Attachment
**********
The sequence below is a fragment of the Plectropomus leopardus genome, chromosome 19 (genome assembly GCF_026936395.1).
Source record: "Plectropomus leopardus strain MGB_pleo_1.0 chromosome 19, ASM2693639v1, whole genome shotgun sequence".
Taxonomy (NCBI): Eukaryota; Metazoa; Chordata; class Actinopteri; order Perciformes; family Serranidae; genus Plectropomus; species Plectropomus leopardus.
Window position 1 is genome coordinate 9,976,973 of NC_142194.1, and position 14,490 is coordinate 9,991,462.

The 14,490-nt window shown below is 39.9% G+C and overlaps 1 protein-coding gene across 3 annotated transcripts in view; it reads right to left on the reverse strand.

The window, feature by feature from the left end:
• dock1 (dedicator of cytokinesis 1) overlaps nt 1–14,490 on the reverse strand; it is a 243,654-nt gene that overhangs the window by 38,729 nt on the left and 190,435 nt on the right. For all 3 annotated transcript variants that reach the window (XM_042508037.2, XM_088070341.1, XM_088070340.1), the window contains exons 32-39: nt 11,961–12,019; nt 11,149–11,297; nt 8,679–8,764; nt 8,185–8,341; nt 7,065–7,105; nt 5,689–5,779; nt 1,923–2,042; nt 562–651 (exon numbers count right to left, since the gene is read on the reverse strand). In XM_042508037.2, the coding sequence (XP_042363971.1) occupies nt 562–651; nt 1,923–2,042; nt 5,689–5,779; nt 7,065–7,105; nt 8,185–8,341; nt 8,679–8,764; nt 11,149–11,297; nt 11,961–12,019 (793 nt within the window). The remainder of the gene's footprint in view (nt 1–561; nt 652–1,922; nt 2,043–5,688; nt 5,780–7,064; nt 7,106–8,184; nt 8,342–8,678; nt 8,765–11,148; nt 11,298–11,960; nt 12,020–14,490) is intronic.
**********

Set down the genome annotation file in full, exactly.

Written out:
The sequence below is a fragment of the Plectropomus leopardus genome, chromosome 19 (genome assembly GCF_026936395.1).
Source record: "Plectropomus leopardus strain MGB_pleo_1.0 chromosome 19, ASM2693639v1, whole genome shotgun sequence".
Taxonomy (NCBI): Eukaryota; Metazoa; Chordata; class Actinopteri; order Perciformes; family Serranidae; genus Plectropomus; species Plectropomus leopardus.
Window position 1 is genome coordinate 9,976,973 of NC_142194.1, and position 14,490 is coordinate 9,991,462.

The 14,490-nt window shown below is 39.9% G+C and overlaps 1 protein-coding gene across 3 annotated transcripts in view; it reads right to left on the reverse strand.

The window, feature by feature from the left end:
• dock1 (dedicator of cytokinesis 1) overlaps nt 1–14,490 on the reverse strand; it is a 243,654-nt gene that overhangs the window by 38,729 nt on the left and 190,435 nt on the right. For all 3 annotated transcript variants that reach the window (XM_042508037.2, XM_088070341.1, XM_088070340.1), the window contains exons 32-39: nt 11,961–12,019; nt 11,149–11,297; nt 8,679–8,764; nt 8,185–8,341; nt 7,065–7,105; nt 5,689–5,779; nt 1,923–2,042; nt 562–651 (exon numbers count right to left, since the gene is read on the reverse strand). In XM_042508037.2, the coding sequence (XP_042363971.1) occupies nt 562–651; nt 1,923–2,042; nt 5,689–5,779; nt 7,065–7,105; nt 8,185–8,341; nt 8,679–8,764; nt 11,149–11,297; nt 11,961–12,019 (793 nt within the window). The remainder of the gene's footprint in view (nt 1–561; nt 652–1,922; nt 2,043–5,688; nt 5,780–7,064; nt 7,106–8,184; nt 8,342–8,678; nt 8,765–11,148; nt 11,298–11,960; nt 12,020–14,490) is intronic.